Aztecs walk out for May Day fee protest [VIDEO]

Photo by Wesley Beights, staff photographer

Photo by Wesley Beights, staff photographer

by Michelle Monroy

Co-authored by Jessica Santos

A walkout ended in San Diego State President Elliot Hirshman’s office as more than 200 students marched from Scripps Cottage to Montezuma Hall to protest the Student Success Fee on Friday.

The protest was part of a larger effort by other California State Universities, University of California campuses and community colleges. Students collaborated to create events across campuses and protest the issues faced at their own schools.

May Day originated in the late 19th century as a labor protest. It was revitalized in 2006 as a day to protest legislations passed against undocumented workers.

“We saw this as both an opportunity to protest the fee but also to really have a day of educational politicizing opportunity to talk about the connections between these different struggles that people are facing with different difficulties,” Bo Elder, a rhetoric and writing graduate student and one of the protestors, said.

Students representing different campus communities such as Queer Student Union, Movimiento Estudiantil Chicano de Aztlán and the Association of Chicana Activists were in attendance. Many professors were among the spectators in the audience at SDSU.

Department of Chicano and Chicana Studies lecturer Gregorio Pantoja spoke at the rally and said protesters have statewide support.

“They’re not alone. This isn’t a small one-time event,” Pantoja said. “They are the voice of future students and what they’re doing is right.”

Students rallied around Scripps Pond at noon to hear fellow students speak against the fee.

Graduate student Mary Marchan addressed her concern for the growing costs of education.

“As a student I don’t feel privileged knowing that I will spend most of my life paying off student loans while the majority of the university administration make over $200,000 a year,” Marchan said.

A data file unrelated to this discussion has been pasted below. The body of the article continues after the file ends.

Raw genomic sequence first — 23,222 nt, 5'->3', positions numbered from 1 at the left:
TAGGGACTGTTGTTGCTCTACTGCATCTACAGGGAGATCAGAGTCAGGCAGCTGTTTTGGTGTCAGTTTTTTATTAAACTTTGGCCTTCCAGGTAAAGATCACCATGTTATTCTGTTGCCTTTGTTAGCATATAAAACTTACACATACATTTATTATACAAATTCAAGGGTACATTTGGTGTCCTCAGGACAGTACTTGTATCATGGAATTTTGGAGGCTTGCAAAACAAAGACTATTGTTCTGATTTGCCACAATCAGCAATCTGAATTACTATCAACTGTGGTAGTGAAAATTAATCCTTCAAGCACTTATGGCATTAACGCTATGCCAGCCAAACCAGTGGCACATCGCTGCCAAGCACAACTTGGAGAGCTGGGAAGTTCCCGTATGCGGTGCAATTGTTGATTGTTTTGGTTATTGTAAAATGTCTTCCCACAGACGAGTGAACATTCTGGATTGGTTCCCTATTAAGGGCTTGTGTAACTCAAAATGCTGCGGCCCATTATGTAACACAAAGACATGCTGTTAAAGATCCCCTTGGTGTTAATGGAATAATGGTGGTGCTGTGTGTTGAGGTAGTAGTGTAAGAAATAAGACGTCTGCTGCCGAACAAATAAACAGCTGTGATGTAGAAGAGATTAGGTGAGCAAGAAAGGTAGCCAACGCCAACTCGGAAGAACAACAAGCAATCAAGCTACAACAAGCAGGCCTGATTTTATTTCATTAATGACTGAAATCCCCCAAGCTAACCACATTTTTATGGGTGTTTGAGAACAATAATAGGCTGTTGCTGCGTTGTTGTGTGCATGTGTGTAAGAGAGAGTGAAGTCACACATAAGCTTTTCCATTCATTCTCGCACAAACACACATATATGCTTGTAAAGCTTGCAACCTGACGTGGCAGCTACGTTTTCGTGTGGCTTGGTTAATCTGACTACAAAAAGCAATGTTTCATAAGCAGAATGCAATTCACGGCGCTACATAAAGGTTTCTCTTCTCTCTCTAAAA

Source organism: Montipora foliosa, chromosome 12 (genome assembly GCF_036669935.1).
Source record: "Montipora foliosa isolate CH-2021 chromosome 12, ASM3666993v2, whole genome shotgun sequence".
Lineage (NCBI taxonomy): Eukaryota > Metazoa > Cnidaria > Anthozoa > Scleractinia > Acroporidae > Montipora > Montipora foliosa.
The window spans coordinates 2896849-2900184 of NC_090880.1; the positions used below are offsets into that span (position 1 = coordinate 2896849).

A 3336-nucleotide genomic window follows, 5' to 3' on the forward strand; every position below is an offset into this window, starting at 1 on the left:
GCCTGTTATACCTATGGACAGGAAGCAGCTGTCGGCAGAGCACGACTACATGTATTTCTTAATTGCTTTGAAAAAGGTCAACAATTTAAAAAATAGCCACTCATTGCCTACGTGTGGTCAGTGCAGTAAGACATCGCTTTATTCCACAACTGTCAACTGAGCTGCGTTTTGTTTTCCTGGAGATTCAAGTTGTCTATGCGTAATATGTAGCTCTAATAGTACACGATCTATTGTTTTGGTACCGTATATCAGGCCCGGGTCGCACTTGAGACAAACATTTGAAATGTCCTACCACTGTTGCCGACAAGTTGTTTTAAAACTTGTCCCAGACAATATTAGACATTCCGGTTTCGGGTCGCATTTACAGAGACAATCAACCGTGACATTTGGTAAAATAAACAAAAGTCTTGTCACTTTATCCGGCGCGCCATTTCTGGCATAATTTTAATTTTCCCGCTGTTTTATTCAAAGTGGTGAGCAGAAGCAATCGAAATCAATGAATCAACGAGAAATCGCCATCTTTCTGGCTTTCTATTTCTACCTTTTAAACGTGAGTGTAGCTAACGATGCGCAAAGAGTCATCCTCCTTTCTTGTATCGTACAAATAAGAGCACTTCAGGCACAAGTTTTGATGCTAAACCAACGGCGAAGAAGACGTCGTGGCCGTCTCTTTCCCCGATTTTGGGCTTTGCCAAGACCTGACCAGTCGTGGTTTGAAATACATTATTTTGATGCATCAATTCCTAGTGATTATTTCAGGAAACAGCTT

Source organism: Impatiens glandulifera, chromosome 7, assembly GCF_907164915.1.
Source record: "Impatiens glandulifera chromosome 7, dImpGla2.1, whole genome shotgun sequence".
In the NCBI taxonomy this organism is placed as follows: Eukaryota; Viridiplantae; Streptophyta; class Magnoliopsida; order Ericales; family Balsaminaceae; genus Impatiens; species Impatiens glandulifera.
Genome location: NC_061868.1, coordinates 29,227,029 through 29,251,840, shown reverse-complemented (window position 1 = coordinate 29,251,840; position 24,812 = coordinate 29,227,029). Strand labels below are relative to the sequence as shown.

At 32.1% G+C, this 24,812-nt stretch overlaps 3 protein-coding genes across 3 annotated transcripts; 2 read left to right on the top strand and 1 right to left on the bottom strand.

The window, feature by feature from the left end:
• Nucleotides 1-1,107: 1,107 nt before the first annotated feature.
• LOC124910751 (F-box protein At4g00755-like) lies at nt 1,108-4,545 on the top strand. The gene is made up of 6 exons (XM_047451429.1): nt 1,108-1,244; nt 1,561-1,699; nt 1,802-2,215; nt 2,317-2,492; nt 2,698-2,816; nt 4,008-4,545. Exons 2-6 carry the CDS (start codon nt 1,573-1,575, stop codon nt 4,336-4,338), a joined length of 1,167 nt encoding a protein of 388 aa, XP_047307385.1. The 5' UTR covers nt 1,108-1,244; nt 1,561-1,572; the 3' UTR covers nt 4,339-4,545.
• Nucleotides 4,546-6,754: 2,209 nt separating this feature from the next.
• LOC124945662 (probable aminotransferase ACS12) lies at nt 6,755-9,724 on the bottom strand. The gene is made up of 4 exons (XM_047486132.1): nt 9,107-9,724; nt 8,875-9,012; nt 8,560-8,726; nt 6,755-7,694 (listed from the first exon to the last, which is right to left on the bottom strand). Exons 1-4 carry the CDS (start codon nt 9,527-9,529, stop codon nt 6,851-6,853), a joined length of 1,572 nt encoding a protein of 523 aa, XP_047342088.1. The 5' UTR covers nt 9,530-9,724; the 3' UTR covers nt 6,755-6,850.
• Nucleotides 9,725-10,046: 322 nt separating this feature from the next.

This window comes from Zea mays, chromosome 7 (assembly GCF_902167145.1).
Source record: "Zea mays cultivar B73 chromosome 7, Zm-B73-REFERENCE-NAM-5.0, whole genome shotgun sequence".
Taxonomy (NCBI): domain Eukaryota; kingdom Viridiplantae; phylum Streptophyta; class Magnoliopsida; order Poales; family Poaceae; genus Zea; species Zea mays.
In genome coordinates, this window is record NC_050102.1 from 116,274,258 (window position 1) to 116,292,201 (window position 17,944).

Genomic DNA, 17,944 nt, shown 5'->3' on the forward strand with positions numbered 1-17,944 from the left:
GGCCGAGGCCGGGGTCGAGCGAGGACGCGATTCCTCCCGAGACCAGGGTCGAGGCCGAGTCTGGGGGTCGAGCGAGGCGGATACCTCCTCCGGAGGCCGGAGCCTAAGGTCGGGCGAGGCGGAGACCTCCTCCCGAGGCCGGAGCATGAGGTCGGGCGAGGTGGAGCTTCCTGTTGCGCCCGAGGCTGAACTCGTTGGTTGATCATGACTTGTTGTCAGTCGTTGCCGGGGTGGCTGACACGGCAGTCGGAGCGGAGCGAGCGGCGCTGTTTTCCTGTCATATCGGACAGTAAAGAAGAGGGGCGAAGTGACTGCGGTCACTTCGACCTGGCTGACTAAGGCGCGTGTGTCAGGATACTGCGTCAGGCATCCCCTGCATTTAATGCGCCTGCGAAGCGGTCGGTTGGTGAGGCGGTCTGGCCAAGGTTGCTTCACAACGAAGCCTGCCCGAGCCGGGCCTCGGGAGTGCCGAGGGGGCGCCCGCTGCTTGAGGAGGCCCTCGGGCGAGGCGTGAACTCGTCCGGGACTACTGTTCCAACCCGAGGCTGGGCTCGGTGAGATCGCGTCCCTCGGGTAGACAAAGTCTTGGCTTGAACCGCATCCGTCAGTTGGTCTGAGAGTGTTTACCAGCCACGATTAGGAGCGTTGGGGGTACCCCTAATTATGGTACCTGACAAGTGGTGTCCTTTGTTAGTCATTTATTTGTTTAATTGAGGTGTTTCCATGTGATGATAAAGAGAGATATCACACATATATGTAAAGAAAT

Elder also spoke at the protest, mentioning the all-encompassing nature of the SDSU May Day protest.

“May Day is the day we demand the things we need right now: rolling back fees, the end of deportations, the right of all working people to organize and unionize and the end of discrimination of women and LGBTQ folk,” Elder said.

After the speakers concluded, students walked to the president’s office carrying signs and chanting “the students united will never be divided.”

Protesters found the president’s doors locked, and campus officials and police oversaw the more than 150 students as they crowded into the hall and wrote messages in chalk outside the office. According to the university’s regulations, chalking is only allowed on Open Air Theater Walkway with permission.

Some protesters divided and left to San Diego City College to join another May Day event. About 60 students stayed outside Hirshman’s office for about an hour and a half.

Associate Vice President of Student Services Reginald Blaylock told students they were free to respectfully exercise their voices.

“The university belongs to the students and we want to welcome them,” Blaylock said. “We want to make sure they understand the responsibilities associated with being in university spaces and we let them have time and space to talk, share and plan their ideas.”

SDSU Chief Communications Officer Greg Block said the university has already addressed the concerns of the protesters.

“There was a month-long process for the student success fee; we had 39 public forums where 64 percent of students who participated said they were in favor of a fee,” Block said. “So are their voices less important than the voices of the students who are screaming and yelling that they don’t want a fee? I would say no.”


Photo and Video by Wesley Beights, staff photographer